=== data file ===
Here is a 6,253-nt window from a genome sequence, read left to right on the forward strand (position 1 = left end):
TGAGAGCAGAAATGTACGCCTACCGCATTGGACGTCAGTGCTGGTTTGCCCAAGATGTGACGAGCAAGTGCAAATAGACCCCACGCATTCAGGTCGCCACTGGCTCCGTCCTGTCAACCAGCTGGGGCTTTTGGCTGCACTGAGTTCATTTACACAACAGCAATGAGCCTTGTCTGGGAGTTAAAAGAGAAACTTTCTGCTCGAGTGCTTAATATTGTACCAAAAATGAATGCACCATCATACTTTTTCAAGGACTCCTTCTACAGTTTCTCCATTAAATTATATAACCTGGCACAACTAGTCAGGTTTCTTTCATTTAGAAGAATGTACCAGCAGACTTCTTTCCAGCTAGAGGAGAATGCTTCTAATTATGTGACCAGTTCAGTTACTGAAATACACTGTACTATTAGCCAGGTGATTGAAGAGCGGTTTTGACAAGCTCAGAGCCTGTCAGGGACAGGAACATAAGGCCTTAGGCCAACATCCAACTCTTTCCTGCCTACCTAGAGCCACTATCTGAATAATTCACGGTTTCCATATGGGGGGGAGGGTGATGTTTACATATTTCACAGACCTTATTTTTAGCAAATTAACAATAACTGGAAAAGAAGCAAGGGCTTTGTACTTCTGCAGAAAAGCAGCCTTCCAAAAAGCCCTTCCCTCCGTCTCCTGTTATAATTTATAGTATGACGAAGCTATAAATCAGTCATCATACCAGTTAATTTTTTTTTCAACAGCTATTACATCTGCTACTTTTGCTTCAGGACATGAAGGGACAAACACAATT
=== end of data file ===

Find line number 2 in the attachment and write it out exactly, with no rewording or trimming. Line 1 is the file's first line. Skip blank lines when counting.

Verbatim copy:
TGAGAGCAGAAATGTACGCCTACCGCATTGGACGTCAGTGCTGGTTTGCCCAAGATGTGACGAGCAAGTGCAAATAGACCCCACGCATTCAGGTCGCCACTGGCTCCGTCCTGTCAACCAGCTGGGGCTTTTGGCTGCACTGAGTTCATTTACACAACAGCAATGAGCCTTGTCTGGGAGTTAAAAGAGAAACTTTCTGCTCGAGTGCTTAATATTGTACCAAAAATGAATGCACCATCATACTTTTTCAAGGACTCCTTCTACAGTTTCTCCATTAAATTATATAACCTGGCACAACTAGTCAGGTTTCTTTCATTTAGAAGAATGTACCAGCAGACTTCTTTCCAGCTAGAGGAGAATGCTTCTAATTATGTGACCAGTTCAGTTACTGAAATACACTGTACTATTAGCCAGGTGATTGAAGAGCGGTTTTGACAAGCTCAGAGCCTGTCAGGGACAGGAACATAAGGCCTTAGGCCAACATCCAACTCTTTCCTGCCTACCTAGAGCCACTATCTGAATAATTCACGGTTTCCATATGGGGGGGAGGGTGATGTTTACATATTTCACAGACCTTATTTTTAGCAAATTAACAATAACTGGAAAAGAAGCAAGGGCTTTGTACTTCTGCAGAAAAGCAGCCTTCCAAAAAGCCCTTCCCTCCGTCTCCTGTTATAATTTATAGTATGACGAAGCTATAAATCAGTCATCATACCAGTTAATTTTTTTTTCAACAGCTATTACATCTGCTACTTTTGCTTCAGGACATGAAGGGACAAACACAATT